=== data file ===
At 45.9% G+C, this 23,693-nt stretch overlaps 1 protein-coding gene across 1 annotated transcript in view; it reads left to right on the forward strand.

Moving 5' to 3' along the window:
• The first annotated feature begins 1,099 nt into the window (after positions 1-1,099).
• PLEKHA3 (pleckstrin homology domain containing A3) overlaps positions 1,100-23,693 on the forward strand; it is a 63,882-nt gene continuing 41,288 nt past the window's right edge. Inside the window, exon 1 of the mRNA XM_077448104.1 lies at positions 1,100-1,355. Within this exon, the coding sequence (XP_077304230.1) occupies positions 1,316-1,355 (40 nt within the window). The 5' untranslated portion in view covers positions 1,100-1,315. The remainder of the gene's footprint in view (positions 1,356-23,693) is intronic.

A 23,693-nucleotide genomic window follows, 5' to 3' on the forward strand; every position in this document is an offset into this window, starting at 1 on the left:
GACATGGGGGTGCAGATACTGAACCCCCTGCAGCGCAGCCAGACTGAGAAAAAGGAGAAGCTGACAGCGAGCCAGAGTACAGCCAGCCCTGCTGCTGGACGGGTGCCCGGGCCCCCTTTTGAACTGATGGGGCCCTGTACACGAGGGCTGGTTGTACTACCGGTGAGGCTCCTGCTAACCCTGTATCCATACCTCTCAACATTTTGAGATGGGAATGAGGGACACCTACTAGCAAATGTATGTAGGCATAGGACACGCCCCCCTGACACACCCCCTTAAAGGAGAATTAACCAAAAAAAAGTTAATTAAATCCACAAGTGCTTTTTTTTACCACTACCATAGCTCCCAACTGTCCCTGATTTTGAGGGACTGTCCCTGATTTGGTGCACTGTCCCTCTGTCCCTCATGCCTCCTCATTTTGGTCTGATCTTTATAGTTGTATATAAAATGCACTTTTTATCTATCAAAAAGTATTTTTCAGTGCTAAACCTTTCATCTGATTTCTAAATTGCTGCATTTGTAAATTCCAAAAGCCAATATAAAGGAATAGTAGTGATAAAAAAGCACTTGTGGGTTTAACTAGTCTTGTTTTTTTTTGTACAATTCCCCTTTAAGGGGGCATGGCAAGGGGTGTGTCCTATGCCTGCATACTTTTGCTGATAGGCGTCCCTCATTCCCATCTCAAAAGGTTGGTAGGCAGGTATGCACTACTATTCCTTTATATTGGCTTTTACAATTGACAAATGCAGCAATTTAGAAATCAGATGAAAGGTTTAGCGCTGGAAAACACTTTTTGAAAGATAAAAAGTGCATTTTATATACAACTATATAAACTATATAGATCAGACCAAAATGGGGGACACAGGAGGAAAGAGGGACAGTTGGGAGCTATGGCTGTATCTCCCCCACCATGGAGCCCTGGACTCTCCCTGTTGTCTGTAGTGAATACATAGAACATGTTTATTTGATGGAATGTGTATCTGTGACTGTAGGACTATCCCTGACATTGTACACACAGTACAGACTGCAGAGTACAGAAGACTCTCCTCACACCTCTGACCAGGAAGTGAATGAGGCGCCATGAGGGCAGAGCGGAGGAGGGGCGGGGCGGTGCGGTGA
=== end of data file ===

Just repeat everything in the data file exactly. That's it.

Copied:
At 45.9% G+C, this 23,693-nt stretch overlaps 1 protein-coding gene across 1 annotated transcript in view; it reads left to right on the forward strand.

Moving 5' to 3' along the window:
• The first annotated feature begins 1,099 nt into the window (after positions 1-1,099).
• PLEKHA3 (pleckstrin homology domain containing A3) overlaps positions 1,100-23,693 on the forward strand; it is a 63,882-nt gene continuing 41,288 nt past the window's right edge. Inside the window, exon 1 of the mRNA XM_077448104.1 lies at positions 1,100-1,355. Within this exon, the coding sequence (XP_077304230.1) occupies positions 1,316-1,355 (40 nt within the window). The 5' untranslated portion in view covers positions 1,100-1,315. The remainder of the gene's footprint in view (positions 1,356-23,693) is intronic.

A 23,693-nucleotide genomic window follows, 5' to 3' on the forward strand; every position in this document is an offset into this window, starting at 1 on the left:
GACATGGGGGTGCAGATACTGAACCCCCTGCAGCGCAGCCAGACTGAGAAAAAGGAGAAGCTGACAGCGAGCCAGAGTACAGCCAGCCCTGCTGCTGGACGGGTGCCCGGGCCCCCTTTTGAACTGATGGGGCCCTGTACACGAGGGCTGGTTGTACTACCGGTGAGGCTCCTGCTAACCCTGTATCCATACCTCTCAACATTTTGAGATGGGAATGAGGGACACCTACTAGCAAATGTATGTAGGCATAGGACACGCCCCCCTGACACACCCCCTTAAAGGAGAATTAACCAAAAAAAAGTTAATTAAATCCACAAGTGCTTTTTTTTACCACTACCATAGCTCCCAACTGTCCCTGATTTTGAGGGACTGTCCCTGATTTGGTGCACTGTCCCTCTGTCCCTCATGCCTCCTCATTTTGGTCTGATCTTTATAGTTGTATATAAAATGCACTTTTTATCTATCAAAAAGTATTTTTCAGTGCTAAACCTTTCATCTGATTTCTAAATTGCTGCATTTGTAAATTCCAAAAGCCAATATAAAGGAATAGTAGTGATAAAAAAGCACTTGTGGGTTTAACTAGTCTTGTTTTTTTTTGTACAATTCCCCTTTAAGGGGGCATGGCAAGGGGTGTGTCCTATGCCTGCATACTTTTGCTGATAGGCGTCCCTCATTCCCATCTCAAAAGGTTGGTAGGCAGGTATGCACTACTATTCCTTTATATTGGCTTTTACAATTGACAAATGCAGCAATTTAGAAATCAGATGAAAGGTTTAGCGCTGGAAAACACTTTTTGAAAGATAAAAAGTGCATTTTATATACAACTATATAAACTATATAGATCAGACCAAAATGGGGGACACAGGAGGAAAGAGGGACAGTTGGGAGCTATGGCTGTATCTCCCCCACCATGGAGCCCTGGACTCTCCCTGTTGTCTGTAGTGAATACATAGAACATGTTTATTTGATGGAATGTGTATCTGTGACTGTAGGACTATCCCTGACATTGTACACACAGTACAGACTGCAGAGTACAGAAGACTCTCCTCACACCTCTGACCAGGAAGTGAATGAGGCGCCATGAGGGCAGAGCGGAGGAGGGGCGGGGCGGTGCGGTGA